La Alma/Lincoln Park is a historically low-income neighborhood; one of Denver’s oldest, and home to one of Denver’s vibrant and politically active Latino populations, but the community is being gentrified and housing prices are rising fastest in Denver.  Other changes include the expansion of Light Rail (possibly through the heart of the community).  And the expansion of General hospital (involving the loss of housing units) and the proposal to build a massive new jail on the neighborhood’s border.  Recently, residents have organized a strong neighborhood planning group that is trying to build the political power necessary to defend neighborhood interests against gentrification or against negative institutional encroachment (like a new jail).  This planning group was instrumental in persuading voters to reject the plans for the jail in the last general election, but the Mayor looks as if he will be trying to get this jail built there by other means.  Students wishing to learn how neighborhood politics works at the grass-roots level could join the planning group by acting as technical consultants helping to build a web site and regular newsletter for the group, a volunteer assistant to the neighborhood beautification campaign (helping to plan neighborhood clean-up and youth-art days), a research assistant gathering important neighborhood data and examining progressive planning efforts in other cities, or field organizer working on a chosen local campaign by canvassing the community, educating city officials, etc.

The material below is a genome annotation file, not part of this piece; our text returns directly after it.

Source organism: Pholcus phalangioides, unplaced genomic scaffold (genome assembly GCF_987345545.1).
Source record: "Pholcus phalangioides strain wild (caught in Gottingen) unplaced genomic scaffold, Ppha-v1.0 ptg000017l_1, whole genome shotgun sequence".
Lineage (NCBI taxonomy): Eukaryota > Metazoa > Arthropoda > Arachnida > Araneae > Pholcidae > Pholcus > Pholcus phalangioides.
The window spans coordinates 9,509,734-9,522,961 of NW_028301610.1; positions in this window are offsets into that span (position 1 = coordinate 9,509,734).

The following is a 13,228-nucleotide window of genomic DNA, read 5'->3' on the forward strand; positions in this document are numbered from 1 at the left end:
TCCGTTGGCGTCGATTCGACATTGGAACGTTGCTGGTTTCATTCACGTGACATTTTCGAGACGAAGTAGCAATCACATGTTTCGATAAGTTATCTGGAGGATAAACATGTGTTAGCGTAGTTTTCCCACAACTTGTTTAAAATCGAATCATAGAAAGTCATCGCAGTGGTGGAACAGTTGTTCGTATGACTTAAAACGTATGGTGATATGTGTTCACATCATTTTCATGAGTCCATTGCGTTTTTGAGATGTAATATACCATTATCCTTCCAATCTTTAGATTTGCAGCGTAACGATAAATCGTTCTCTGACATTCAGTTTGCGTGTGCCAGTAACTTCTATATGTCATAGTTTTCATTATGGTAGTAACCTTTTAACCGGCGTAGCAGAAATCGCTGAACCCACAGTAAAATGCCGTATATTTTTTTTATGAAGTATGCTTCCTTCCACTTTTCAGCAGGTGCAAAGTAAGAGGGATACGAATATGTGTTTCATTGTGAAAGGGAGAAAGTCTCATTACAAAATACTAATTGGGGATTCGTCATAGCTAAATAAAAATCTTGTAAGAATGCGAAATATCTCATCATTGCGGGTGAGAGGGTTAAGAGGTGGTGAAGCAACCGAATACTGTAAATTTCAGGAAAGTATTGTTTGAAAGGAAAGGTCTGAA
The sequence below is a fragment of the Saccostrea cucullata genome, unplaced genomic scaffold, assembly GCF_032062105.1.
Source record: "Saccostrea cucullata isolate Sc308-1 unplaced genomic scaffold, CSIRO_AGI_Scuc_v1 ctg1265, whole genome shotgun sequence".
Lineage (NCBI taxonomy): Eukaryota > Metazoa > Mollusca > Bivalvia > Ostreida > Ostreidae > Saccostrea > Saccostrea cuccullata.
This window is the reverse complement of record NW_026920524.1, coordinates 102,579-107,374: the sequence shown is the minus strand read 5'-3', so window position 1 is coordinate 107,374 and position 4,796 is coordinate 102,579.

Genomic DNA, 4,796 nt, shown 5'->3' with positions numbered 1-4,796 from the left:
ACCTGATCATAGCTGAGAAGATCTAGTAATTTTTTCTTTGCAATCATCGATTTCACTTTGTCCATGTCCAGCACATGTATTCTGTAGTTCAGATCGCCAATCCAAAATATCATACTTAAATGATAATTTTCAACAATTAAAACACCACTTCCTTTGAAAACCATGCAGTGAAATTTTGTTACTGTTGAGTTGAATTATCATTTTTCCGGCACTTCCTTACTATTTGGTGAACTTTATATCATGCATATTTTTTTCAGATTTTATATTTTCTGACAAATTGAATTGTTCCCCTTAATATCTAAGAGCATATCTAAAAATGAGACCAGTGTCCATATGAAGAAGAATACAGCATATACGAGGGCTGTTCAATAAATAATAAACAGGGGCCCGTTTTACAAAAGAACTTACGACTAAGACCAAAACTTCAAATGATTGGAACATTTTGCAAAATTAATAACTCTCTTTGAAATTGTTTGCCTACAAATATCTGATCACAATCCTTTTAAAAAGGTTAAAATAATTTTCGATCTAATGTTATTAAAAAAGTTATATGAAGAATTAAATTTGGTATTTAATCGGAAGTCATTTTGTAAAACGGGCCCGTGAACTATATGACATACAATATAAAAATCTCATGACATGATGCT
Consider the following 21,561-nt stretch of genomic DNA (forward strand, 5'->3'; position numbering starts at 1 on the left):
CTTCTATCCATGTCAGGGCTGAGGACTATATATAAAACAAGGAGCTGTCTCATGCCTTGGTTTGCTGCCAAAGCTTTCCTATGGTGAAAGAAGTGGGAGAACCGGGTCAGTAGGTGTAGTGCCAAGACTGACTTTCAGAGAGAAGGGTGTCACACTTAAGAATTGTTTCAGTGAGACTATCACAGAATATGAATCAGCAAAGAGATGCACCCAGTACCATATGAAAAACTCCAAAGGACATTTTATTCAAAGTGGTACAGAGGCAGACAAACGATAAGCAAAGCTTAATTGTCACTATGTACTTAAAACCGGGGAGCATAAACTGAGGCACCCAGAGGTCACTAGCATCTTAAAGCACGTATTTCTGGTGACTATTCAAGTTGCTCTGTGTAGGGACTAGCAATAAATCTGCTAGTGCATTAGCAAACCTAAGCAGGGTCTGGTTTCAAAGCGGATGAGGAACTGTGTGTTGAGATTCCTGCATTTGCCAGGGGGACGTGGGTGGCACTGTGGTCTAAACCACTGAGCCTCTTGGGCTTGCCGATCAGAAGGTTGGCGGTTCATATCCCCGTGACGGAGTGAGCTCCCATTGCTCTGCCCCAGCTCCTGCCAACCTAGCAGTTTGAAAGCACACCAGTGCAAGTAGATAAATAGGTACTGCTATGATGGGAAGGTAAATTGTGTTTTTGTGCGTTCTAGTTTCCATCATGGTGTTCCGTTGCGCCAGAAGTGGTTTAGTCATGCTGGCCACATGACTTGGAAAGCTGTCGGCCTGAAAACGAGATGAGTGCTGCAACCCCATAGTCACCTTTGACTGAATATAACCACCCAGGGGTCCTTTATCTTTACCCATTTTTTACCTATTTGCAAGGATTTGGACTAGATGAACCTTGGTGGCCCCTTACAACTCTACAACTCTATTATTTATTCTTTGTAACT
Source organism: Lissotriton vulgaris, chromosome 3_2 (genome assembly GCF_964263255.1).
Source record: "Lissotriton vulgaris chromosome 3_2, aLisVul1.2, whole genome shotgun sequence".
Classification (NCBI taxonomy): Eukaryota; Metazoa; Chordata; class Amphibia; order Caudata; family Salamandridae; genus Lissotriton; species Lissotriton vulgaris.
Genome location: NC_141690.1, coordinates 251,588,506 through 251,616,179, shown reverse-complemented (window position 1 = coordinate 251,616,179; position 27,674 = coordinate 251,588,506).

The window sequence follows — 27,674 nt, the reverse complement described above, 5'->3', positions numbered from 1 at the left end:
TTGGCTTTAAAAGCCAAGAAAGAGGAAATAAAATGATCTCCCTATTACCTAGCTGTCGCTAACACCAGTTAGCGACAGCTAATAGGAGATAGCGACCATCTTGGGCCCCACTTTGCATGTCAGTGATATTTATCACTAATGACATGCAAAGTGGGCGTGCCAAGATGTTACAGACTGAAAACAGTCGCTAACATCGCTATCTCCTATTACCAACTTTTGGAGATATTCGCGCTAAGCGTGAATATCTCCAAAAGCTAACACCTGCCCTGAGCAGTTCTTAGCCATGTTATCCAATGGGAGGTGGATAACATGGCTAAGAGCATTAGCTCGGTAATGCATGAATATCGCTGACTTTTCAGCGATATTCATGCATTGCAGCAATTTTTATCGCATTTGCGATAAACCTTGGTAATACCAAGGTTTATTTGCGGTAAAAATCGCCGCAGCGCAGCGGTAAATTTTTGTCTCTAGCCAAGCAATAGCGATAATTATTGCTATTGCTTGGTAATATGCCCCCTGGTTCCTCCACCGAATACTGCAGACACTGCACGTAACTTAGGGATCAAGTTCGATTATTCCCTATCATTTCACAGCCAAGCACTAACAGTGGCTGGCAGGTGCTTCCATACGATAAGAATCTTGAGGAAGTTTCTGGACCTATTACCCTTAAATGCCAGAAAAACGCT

4) The Hangout Resource Center Project:

The Hangout Resource Center is a small, grass-roots organization built and led by survivors of brain injuries.  The Center allows brain injury survivors to gather on a regular basis to plan social events, network among each other, engage in educational programs, and the like.  This organization would love to have a short promotion/education video about their program.  Already previous urban citizen students have gathered much of the footage (of meetings, interviews, etc.).  Any student wishing to produce a short promotional video could use the media lab of the Westside Outreach Center, and could receive short tutorials on how to use the equipment, and could then finish the Hangout Resource Center video. Students would have access to training and equipment, and would start with a good deal of footage already.

5)      The Westside Outreach Center Murals Project:

The Westside Outreach Center is in need of student-designed murals to grace its center.  Some murals have already been produced, but there are several walls of space in the Center that could be graced by culturally relevant and/or politicized murals appropriate to such a Center.  Students wishing to work in this project would work with WOC staff to conceive of murals, design them, and install them in the WOC space.  Art supplies would be provided and/or scrounged by a specialist in scrounging…one of the intended benefits of being an urban citizen student.